Almost 70 years ago, in February 1947, the French fashion designer Christian Dior revealed a small collection based on a single silhouette: a white nipped-in waist and narrow-shoulder jacket, with a black, mid-calf, full skirt that emphasized the bust and the hip of a woman’s body. Dubbed the "Bar" silhouette, this look marked the beginning of modern fashion in Paris and offered a relief to the austerity and the uniformity of wartime fashion.
On Friday, Maria Grazia Chiuri, in her new role as the first-ever female creative director at Dior, took on her first ready-to-wear collection with a similar mission — that is, creating a new silhouette that can appeal to millennials, now the largest segment of new consumers of luxury products.
Of course, athleisure and streetwear are now the fastest ways to a millennial's wallet, and Grazia Chiuri firmly embraced this reality with her own interpretation of Dior’s legacy, mixing in a pro-female narrative and exploration of the female shape. The collection began with the British model Ruth Bell in a simple, all-white fencing vest with an embroidered red heart, turtleneck and cropped cotton jeans; what followed were fencing jackets with sheer tulle layered skirts, black corset dresses with the house’s "J’adior" logo on the waistband and straps, and the au courant white statement T-shirts with black words in capital letters – "WE SHOULD ALL BE FEMINISTS" or "DIO(R)EVOLUTION" — and long, black, tulle skirts, concluding with sumptuous camel tulle evening dresses embroidered with leaf and bee motifs.
The fast pace of the models, who wore low heels or sneakers, emphasized the show's sporty feel. Even the formal looks, like an embroidered star sweater over a light-grey sheer skirt adorned with bees, didn’t exhibit the heavy-handedness usually associated with eveningwear. Logos are back in the forefront — here, we saw them on bags, on waistbands, on bra straps and even on heels — in the same way that logos are a critical element in streetwear.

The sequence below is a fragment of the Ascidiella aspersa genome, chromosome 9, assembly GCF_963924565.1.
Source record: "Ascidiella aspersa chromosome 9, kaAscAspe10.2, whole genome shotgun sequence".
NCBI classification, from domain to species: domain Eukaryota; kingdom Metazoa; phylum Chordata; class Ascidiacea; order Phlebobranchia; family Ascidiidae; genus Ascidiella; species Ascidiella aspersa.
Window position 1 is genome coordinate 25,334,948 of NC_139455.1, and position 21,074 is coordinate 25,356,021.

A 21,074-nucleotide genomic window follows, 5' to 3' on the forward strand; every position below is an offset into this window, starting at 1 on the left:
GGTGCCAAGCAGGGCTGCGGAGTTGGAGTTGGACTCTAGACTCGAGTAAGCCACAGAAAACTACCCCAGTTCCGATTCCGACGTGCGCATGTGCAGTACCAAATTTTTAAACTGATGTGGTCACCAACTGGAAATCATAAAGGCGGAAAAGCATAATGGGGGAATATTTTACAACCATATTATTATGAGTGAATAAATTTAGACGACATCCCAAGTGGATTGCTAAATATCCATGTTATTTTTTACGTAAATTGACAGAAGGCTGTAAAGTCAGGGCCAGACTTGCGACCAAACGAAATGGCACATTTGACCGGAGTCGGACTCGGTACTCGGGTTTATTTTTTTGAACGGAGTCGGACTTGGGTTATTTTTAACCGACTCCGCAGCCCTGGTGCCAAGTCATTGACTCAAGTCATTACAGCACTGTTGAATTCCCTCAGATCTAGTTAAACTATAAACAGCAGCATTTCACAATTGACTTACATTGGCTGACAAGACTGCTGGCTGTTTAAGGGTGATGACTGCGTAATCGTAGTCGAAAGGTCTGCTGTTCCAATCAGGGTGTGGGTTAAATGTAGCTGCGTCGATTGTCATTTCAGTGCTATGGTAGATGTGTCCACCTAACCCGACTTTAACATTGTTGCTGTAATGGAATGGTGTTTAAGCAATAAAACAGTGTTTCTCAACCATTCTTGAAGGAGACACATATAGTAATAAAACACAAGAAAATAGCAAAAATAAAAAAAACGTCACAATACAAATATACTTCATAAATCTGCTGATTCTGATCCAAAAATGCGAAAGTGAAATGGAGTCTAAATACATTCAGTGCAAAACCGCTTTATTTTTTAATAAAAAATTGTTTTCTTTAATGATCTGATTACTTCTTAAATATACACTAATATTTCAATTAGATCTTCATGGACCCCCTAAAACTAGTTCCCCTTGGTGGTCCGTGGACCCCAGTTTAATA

As far as what's likely to be a commercial hit: the black Bar pantsuit, the loose, boat-neck black dress, the red leather biker jacket, the long, single-breasted coat, the white jeans, the logo bags, the camel trench and the white Bar jacket all had that kind of appeal.
It felt as if there was a slight break in the rhythm of the show about halfway through, after the more contemporary, sportswear-influenced looks gave way to the artisanal gowns. The eveningwear seemed to be Grazia Chiuri’s forté, as the techniques and the clothes clearly showed her absolute skill and command. The first half of the show felt less cohesive, as the idea of sportswear did not seem fully developed as a concept around which the clothes can revolve; rather, the fencing-inspired pieces, whether styled with capri pants or skirts, felt a bit forced.
It's now Grazia Chiuri's responsibility to move Dior forward and make the brand relevant for today's consumers, all while staying true the house's DNA. For her debut, she took a first step by injecting a more relaxed and sporty feel into the clothes, but she will need several seasons to fine tune her messages.
Long Nguyen is the co-founder and style director of Flaunt.